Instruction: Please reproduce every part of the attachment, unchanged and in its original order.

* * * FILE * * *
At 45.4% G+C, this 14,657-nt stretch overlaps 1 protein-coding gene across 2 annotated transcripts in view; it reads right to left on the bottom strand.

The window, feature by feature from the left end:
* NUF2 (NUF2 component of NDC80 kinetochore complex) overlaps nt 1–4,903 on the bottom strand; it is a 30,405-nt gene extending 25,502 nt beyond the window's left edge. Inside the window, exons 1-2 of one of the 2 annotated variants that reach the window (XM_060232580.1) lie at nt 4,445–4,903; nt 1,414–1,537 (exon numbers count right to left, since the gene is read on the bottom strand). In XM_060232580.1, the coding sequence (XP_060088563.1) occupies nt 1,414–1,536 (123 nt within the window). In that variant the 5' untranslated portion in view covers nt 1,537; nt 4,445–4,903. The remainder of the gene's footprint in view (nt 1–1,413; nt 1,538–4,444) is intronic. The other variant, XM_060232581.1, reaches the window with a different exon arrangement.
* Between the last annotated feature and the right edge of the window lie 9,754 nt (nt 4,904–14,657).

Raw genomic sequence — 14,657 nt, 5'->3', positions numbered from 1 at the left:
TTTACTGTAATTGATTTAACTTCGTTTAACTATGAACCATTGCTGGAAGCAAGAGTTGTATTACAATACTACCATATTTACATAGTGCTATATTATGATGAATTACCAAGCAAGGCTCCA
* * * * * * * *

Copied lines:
At 45.4% G+C, this 14,657-nt stretch overlaps 1 protein-coding gene across 2 annotated transcripts in view; it reads right to left on the bottom strand.

The window, feature by feature from the left end:
* NUF2 (NUF2 component of NDC80 kinetochore complex) overlaps nt 1–4,903 on the bottom strand; it is a 30,405-nt gene extending 25,502 nt beyond the window's left edge. Inside the window, exons 1-2 of one of the 2 annotated variants that reach the window (XM_060232580.1) lie at nt 4,445–4,903; nt 1,414–1,537 (exon numbers count right to left, since the gene is read on the bottom strand). In XM_060232580.1, the coding sequence (XP_060088563.1) occupies nt 1,414–1,536 (123 nt within the window). In that variant the 5' untranslated portion in view covers nt 1,537; nt 4,445–4,903. The remainder of the gene's footprint in view (nt 1–1,413; nt 1,538–4,444) is intronic. The other variant, XM_060232581.1, reaches the window with a different exon arrangement.
* Between the last annotated feature and the right edge of the window lie 9,754 nt (nt 4,904–14,657).

Raw genomic sequence — 14,657 nt, 5'->3', positions numbered from 1 at the left:
TTTACTGTAATTGATTTAACTTCGTTTAACTATGAACCATTGCTGGAAGCAAGAGTTGTATTACAATACTACCATATTTACATAGTGCTATATTATGATGAATTACCAAGCAAGGCTCCA